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fre·mo·cen·trist (f'mō-sĕn'trĭst) n. one who deeply believes all in the universe revolves around the Seattle neighborhood of Fremont - fremocentric adj. see Kirby Lindsay
           
       The Archives: Published March 30, 2011 - The Fremocentrist
From Congress To Fremont Rotary

by Kirby Lindsay

Congress To Fremont Rotary img1On Tuesday, March 22nd, the Rotary Club of Fremont welcomed Congressman Jim McDermott as speaker at the weekly meeting.  The Rotary Club (also known as The Fremont Fun Club) meets upstairs in the banquet room at Hale’s Ales Brewery, and usually has a modest turnout, but this time the room filled to capacity, to hear Congressman McDermott, who spoke entirely on universal health care for all.

Opening Comments

The Congressman initiated his comments with the acknowledgment that he has been to a lot of Rotary club gatherings, “but never at a pub,” or a meeting, “that starts with beer.”  His wife has traveled with Rotary trip to help eradicate polio (one of the primary focuses of Rotary International, and he is pleased at the Fremont Rotary water project, for a village in the Sudan.  He has seen, in person, the improvements made possible by clean water projects.  “I’ve seen child diarrhea deaths lowered 80% by fresh water,” reported the former practicing physician.

He observed that March 23, 2011 marked the 1st anniversary of the U.S. health care law.  To bring health care to a country as diverse as ours, Congressman McDermott explained, two points must be considered – access (it must be universal/for all) and cost (a need for economy, as well as value and quality.)

The Congressman said that he thought President Obama did a good job pushing something through, especially in a congress where every member has their own idea.  Ultimately though, he explained, it is “a bill in progress.”  He described it like building a house, with a foundation and building a shell.  “Now,” he said, “we argue about what the walls and the fixtures should be.”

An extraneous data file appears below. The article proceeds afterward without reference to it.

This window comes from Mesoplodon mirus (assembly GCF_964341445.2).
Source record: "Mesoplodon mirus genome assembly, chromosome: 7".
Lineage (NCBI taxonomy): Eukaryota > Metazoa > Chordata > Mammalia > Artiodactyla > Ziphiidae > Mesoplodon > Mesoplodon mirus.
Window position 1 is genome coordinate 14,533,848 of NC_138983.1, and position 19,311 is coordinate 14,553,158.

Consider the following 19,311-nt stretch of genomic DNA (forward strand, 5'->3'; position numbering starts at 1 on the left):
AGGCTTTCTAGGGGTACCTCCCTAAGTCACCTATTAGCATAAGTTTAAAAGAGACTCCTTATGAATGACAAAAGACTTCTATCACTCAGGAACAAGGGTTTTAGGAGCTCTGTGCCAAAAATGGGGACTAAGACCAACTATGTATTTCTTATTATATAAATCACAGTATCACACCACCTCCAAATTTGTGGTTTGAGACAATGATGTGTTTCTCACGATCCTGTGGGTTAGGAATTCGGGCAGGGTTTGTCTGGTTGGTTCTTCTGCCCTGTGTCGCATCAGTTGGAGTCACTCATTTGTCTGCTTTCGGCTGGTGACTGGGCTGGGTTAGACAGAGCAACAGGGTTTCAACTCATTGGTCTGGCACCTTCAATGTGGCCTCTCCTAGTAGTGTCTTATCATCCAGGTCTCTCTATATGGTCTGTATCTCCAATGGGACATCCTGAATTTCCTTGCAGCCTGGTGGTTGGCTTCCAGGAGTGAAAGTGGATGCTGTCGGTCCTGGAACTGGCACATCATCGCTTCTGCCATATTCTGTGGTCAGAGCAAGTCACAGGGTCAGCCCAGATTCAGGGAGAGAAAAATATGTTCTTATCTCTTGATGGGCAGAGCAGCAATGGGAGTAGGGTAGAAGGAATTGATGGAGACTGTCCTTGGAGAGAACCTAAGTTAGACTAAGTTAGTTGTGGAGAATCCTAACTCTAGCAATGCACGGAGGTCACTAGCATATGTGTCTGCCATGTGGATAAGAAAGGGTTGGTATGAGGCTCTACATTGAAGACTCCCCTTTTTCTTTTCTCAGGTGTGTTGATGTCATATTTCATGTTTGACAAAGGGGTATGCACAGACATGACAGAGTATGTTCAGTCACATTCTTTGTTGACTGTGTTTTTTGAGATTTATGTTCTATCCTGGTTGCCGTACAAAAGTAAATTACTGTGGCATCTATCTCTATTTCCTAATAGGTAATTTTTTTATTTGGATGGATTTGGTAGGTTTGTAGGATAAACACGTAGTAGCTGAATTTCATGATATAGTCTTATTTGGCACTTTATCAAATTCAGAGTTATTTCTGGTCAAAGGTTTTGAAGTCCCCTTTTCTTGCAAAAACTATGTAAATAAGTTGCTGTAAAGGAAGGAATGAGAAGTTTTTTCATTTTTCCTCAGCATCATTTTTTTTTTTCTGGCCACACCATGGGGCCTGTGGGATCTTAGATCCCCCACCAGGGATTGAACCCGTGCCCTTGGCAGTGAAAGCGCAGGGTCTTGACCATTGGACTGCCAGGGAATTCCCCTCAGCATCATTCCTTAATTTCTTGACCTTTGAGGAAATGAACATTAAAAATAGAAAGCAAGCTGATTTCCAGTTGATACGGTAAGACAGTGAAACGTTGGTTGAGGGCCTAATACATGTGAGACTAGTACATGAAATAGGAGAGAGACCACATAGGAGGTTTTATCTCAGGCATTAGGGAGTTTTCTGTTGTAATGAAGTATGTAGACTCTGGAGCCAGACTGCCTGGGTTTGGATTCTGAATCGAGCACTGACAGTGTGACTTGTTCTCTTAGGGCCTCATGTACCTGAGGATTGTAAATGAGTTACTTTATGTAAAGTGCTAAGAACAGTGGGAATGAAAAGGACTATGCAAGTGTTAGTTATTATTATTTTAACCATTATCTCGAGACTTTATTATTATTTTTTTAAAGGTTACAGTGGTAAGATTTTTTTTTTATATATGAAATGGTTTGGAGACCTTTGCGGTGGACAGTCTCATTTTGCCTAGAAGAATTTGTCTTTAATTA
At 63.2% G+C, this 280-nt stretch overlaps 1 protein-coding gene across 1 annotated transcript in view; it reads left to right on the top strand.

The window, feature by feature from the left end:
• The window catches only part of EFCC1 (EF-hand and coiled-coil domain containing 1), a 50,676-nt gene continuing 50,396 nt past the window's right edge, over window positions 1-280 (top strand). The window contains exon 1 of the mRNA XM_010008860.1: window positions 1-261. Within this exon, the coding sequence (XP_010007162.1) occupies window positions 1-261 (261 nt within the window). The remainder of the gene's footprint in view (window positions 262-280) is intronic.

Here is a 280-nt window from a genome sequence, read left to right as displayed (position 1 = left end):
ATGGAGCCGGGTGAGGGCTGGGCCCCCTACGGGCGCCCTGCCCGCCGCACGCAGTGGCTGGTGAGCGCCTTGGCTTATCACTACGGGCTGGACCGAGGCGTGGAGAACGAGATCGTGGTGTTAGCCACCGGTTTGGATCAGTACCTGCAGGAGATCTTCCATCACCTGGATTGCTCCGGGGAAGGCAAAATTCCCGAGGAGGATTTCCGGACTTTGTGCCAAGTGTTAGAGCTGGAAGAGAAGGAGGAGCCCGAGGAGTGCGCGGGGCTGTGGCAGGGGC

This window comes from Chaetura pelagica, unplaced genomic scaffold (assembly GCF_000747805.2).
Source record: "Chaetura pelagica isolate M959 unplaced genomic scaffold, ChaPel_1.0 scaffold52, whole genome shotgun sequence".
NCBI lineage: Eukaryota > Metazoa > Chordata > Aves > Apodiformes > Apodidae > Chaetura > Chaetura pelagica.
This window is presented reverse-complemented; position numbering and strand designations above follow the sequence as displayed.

Questions & Concerns Addressed

Congress To Fremont Rotary img2

After his opening comments, he took questions.  Most addressed the health care issue directly but those that touched on other topics, including budget cuts and tort reform, were brought back to health care by the Congressman.

The first question asked how universal health care could be enforced, and how the Federal Government will know if citizens maintain health insurance?  Congressman McDermott said proof would be requested along with submission of each citizen’s income tax return.

The second question asked why a ‘bill in progress’ would need to be “2000 pages,” and about the hidden agendas within it?  Congressman McDermott agreed the bill does include hidden items.  “Everyone wants the playfield level, but slanted toward them,” he stated.  He then explained that the length also reflects a struggle in Congress to dictate how the administration should implement the bill.

Congressman McDermott quoted Winston Churchill as saying, “You can always count on Americans to do the right thing - after they've tried everything else.”  The health care plan, as it stands, does the right thing, he said, but it will also need to be adapted.  “I think we are going to be changing things over the next few years,” the Congressman acknowledged, just as Medicare, passed in 1964, has been amended every year since.

As the topic of questions drifted to other matters, someone asked about the partisanship atmosphere prevailing today.  Congressman McDermott responded that, “things can’t keep going the way they are going.”  As for reaching critical mass, “I think we are already there,” he said, “There are going to have to be changes, and they are going to be tough.”  He went on to say that a past acknowledgement of ‘the common good,’ has been lost among the American public.  “Everyone is saying, ‘I can’t do anymore,’” he said.

After a few more questions – his visit lasted about half an hour – the Congressman had to leave but he did promise, “I will come again, when I can stay and drink a beer.”

Back To Our Regularly Scheduled Programming

After the presentation, the Rotary Club of Fremont conducted regular business, including announcement of an upcoming work party, at History House, to assemble books for Northwest Harvest.  They also sent around a tray to collect the pocket change from meeting attendees towards funding Polio Plus.

A student ambassador came to report on her experiences during her visit in Seattle, but the ambassador, from Japan, focused instead on sharing news, and impressions, on family and friends during the recent tragedies.  Visitors from other Rotary clubs also gave reports, and information, on upcoming fundraisers and work projects.

Meanwhile, in the background during the entire meeting – and dinner - a slide show projected on a screen showed recent Fremont Rotary projects, including installation the week before of “yellow swings” at four area parks.  When Rotary Club of Fremont president, Todd Holec, finally closed the meeting, a little late, the common good appeared to still have a fair number of supporters.


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©2011 Kirby Lindsay.  This column is protected by intellectual property laws, including U.S. copyright laws.  Reproduction, adaptation or distribution without permission is prohibited.

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